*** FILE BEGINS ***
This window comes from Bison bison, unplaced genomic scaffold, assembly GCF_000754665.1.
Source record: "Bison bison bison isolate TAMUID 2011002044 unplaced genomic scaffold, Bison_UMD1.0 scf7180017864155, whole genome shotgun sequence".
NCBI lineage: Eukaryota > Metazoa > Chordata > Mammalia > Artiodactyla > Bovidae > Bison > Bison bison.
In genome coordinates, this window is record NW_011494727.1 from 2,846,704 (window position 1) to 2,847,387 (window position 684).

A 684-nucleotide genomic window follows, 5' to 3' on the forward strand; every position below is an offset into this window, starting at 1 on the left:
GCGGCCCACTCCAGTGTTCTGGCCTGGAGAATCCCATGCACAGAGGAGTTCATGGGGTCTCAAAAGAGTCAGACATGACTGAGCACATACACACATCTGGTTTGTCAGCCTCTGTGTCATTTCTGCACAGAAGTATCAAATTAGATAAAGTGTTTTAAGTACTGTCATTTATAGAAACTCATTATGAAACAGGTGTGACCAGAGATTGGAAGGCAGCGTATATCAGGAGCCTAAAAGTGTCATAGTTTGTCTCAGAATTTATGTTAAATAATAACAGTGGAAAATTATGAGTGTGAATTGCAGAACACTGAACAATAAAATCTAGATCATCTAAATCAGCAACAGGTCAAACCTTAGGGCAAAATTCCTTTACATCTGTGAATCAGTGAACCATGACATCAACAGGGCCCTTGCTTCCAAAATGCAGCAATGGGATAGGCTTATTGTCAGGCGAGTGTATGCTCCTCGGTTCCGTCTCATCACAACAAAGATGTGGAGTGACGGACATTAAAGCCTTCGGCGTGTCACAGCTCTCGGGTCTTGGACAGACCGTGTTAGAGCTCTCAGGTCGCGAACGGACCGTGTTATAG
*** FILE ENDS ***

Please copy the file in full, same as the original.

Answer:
This window comes from Bison bison, unplaced genomic scaffold, assembly GCF_000754665.1.
Source record: "Bison bison bison isolate TAMUID 2011002044 unplaced genomic scaffold, Bison_UMD1.0 scf7180017864155, whole genome shotgun sequence".
NCBI lineage: Eukaryota > Metazoa > Chordata > Mammalia > Artiodactyla > Bovidae > Bison > Bison bison.
In genome coordinates, this window is record NW_011494727.1 from 2,846,704 (window position 1) to 2,847,387 (window position 684).

A 684-nucleotide genomic window follows, 5' to 3' on the forward strand; every position below is an offset into this window, starting at 1 on the left:
GCGGCCCACTCCAGTGTTCTGGCCTGGAGAATCCCATGCACAGAGGAGTTCATGGGGTCTCAAAAGAGTCAGACATGACTGAGCACATACACACATCTGGTTTGTCAGCCTCTGTGTCATTTCTGCACAGAAGTATCAAATTAGATAAAGTGTTTTAAGTACTGTCATTTATAGAAACTCATTATGAAACAGGTGTGACCAGAGATTGGAAGGCAGCGTATATCAGGAGCCTAAAAGTGTCATAGTTTGTCTCAGAATTTATGTTAAATAATAACAGTGGAAAATTATGAGTGTGAATTGCAGAACACTGAACAATAAAATCTAGATCATCTAAATCAGCAACAGGTCAAACCTTAGGGCAAAATTCCTTTACATCTGTGAATCAGTGAACCATGACATCAACAGGGCCCTTGCTTCCAAAATGCAGCAATGGGATAGGCTTATTGTCAGGCGAGTGTATGCTCCTCGGTTCCGTCTCATCACAACAAAGATGTGGAGTGACGGACATTAAAGCCTTCGGCGTGTCACAGCTCTCGGGTCTTGGACAGACCGTGTTAGAGCTCTCAGGTCGCGAACGGACCGTGTTATAG